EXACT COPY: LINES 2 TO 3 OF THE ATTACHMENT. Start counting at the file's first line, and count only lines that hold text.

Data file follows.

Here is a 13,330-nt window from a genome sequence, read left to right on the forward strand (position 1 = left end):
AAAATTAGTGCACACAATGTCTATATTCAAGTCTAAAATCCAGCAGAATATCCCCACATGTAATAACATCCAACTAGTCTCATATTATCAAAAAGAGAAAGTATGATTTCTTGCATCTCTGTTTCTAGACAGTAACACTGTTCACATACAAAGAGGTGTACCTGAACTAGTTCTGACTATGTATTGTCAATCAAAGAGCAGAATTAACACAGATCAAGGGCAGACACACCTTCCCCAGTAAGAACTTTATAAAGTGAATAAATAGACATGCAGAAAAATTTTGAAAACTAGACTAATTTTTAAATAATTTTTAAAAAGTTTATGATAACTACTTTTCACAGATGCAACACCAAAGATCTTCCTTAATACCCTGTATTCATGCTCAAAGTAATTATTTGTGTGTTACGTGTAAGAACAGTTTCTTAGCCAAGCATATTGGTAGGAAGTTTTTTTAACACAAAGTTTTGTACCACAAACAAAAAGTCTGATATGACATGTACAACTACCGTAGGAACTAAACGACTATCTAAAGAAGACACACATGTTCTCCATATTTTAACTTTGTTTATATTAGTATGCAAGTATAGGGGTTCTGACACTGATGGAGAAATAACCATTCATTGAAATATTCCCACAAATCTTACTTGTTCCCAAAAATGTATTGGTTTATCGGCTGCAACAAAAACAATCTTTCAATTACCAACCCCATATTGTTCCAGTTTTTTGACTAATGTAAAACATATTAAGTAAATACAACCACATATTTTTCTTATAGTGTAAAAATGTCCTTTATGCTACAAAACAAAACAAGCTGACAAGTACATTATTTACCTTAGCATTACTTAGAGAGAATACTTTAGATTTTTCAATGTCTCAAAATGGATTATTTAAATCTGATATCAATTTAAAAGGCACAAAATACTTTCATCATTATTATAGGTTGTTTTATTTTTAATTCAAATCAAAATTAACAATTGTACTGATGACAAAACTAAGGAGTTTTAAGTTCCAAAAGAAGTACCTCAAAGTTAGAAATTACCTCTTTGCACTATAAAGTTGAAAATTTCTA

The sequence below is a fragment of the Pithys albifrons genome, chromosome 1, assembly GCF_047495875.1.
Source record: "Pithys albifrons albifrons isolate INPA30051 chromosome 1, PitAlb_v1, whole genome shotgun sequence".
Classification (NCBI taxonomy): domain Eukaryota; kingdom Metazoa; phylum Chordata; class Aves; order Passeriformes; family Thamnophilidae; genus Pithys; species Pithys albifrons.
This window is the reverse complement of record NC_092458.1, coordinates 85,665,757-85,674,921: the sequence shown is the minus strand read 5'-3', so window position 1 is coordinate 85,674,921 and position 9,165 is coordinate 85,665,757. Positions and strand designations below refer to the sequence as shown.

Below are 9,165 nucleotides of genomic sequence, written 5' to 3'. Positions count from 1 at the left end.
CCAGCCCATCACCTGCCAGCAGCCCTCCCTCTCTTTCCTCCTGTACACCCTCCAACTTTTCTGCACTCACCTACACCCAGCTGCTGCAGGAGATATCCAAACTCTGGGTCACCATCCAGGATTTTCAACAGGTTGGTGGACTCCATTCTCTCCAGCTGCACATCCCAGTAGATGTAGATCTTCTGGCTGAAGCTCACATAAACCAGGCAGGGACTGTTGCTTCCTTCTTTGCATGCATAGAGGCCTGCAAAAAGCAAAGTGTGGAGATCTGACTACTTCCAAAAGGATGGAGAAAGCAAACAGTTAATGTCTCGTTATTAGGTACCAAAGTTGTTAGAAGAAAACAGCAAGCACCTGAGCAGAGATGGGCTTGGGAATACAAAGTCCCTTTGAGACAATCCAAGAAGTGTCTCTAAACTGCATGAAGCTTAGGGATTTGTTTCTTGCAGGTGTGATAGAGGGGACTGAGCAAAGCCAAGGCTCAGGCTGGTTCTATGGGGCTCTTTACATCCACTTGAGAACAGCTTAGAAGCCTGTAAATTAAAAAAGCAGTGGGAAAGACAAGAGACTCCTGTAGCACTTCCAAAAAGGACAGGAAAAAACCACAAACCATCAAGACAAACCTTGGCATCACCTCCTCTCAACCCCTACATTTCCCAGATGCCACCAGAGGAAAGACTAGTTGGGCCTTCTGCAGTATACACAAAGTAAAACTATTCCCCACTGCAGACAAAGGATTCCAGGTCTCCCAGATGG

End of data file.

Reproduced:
AAAATTAGTGCACACAATGTCTATATTCAAGTCTAAAATCCAGCAGAATATCCCCACATGTAATAACATCCAACTAGTCTCATATTATCAAAAAGAGAAAGTATGATTTCTTGCATCTCTGTTTCTAGACAGTAACACTGTTCACATACAAAGAGGTGTACCTGAACTAGTTCTGACTATGTATTGTCAATCAAAGAGCAGAATTAACACAGATCAAGGGCAGACACACCTTCCCCAGTAAGAACTTTATAAAGTGAATAAATAGACATGCAGAAAAATTTTGAAAACTAGACTAATTTTTAAATAATTTTTAAAAAGTTTATGATAACTACTTTTCACAGATGCAACACCAAAGATCTTCCTTAATACCCTGTATTCATGCTCAAAGTAATTATTTGTGTGTTACGTGTAAGAACAGTTTCTTAGCCAAGCATATTGGTAGGAAGTTTTTTTAACACAAAGTTTTGTACCACAAACAAAAAGTCTGATATGACATGTACAACTACCGTAGGAACTAAACGACTATCTAAAGAAGACACACATGTTCTCCATATTTTAACTTTGTTTATATTAGTATGCAAGTATAGGGGTTCTGACACTGATGGAGAAATAACCATTCATTGAAATATTCCCACAAATCTTACTTGTTCCCAAAAATGTATTGGTTTATCGGCTGCAACAAAAACAATCTTTCAATTACCAACCCCATATTGTTCCAGTTTTTTGACTAATGTAAAACATATTAAGTAAATACAACCACATATTTTTCTTATAGTGTAAAAATGTCCTTTATGCTACAAAACAAAACAAGCTGACAAGTACATTATTTACCTTAGCATTACTTAGAGAGAATACTTTAGATTTTTCAATGTCTCAAAATGGATTATTTAAATCTGATATCAATTTAAAAGGCACAAAATACTTTCATCATTATTATAGGTTGTTTTATTTTTAATTCAAATCAAAATTAACAATTGTACTGATGACAAAACTAAGGAGTTTTAAGTTCCAAAAGAAGTACCTCAAAGTTAGAAATTACCTCTTTGCACTATAAAGTTGAAAATTTCTA

The sequence below is a fragment of the Pithys albifrons genome, chromosome 1, assembly GCF_047495875.1.